The subject matter of Freeheld is anything but mild – institutionalised and social inequality, shockingly blatant prejudice and injustice, gay rights, terminal illness, death.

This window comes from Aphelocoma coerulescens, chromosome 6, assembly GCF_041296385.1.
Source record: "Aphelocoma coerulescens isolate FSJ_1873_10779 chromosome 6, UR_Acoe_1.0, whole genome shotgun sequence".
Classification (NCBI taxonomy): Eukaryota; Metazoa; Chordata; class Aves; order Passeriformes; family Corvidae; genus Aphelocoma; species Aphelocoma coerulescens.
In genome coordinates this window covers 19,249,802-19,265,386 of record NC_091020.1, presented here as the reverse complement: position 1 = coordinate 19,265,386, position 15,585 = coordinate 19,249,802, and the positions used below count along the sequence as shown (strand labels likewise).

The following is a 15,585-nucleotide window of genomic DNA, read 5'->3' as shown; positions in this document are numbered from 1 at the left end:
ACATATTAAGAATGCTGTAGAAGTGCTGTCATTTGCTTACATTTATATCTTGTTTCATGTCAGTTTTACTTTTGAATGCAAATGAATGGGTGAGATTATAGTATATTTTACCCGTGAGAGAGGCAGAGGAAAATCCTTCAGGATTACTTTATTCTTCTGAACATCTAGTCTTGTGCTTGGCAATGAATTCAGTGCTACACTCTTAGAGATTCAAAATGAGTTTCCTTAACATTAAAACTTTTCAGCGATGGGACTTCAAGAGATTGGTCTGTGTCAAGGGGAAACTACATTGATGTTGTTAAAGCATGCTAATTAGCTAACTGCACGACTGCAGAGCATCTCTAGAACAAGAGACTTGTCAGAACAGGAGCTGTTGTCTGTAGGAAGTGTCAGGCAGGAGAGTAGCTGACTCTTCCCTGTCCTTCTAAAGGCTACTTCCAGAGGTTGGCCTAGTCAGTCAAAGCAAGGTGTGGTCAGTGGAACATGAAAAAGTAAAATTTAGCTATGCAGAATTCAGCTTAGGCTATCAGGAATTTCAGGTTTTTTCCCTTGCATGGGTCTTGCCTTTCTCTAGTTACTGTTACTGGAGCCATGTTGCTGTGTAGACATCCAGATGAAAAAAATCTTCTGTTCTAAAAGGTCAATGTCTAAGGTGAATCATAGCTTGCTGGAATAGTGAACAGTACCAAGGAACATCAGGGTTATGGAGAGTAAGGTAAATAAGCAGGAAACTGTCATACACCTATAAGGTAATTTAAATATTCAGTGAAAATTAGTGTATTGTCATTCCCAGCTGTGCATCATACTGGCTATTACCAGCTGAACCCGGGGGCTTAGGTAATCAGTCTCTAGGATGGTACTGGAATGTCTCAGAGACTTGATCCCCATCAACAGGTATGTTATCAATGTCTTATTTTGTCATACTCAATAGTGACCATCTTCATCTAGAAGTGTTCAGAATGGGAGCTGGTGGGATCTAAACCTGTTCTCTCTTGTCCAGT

It’s drawn from the real–life case of Laurel Hester (played here by Julianne Moore), a New Jersey police lieutenant and a hero to the LGBT community and beyond. Diagnosed with late–stage lung cancer, Hester made national headlines when her application to have her pension benefits granted to her domestic partner Stacie Andree (Ellen Page) was refused by the staunchly conservative board of county commissioners (called ‘freeholders’). Through the support of Hester’s stoic police partner (a fine Michael Shannon) and Steve Carell’s almost distracting, yet delightfully flamboyantly gay activist (‘I’m a big, loud, gay Jew”), Hester is ultimately successful in persuading the board to overturn their original decision. While elements of Ron Nyswaner’s script are formulaic and Peter Sollett’s direction occasionally teeters into ‘telemovie of the week’ heavy–handedness,manages to overcome these flaws on the strength of the performances and the premise alone. Moore gives it her all in yet another beautifully natural performance possessed of great dignity and warmth. It’s unfortunate that her character is somewhat relegated to the sidelines for the third act, but perhaps justifiably so given her diminished physical capacity. Page holds her own throughout this, the story that personally inspired the actress to come out after having seen the Oscar–winning 2007 short documentary about Hester’s plight of the same name. Some would call Freeheld bland, while others might suggest it’s understated. The treatment is certainly safe, but there’s a fine line between being respectful to the material, the issues and in this case, the legacy of a deceased, real–life person, and cowering to them in a way that belies the spirit in which their legacy arose.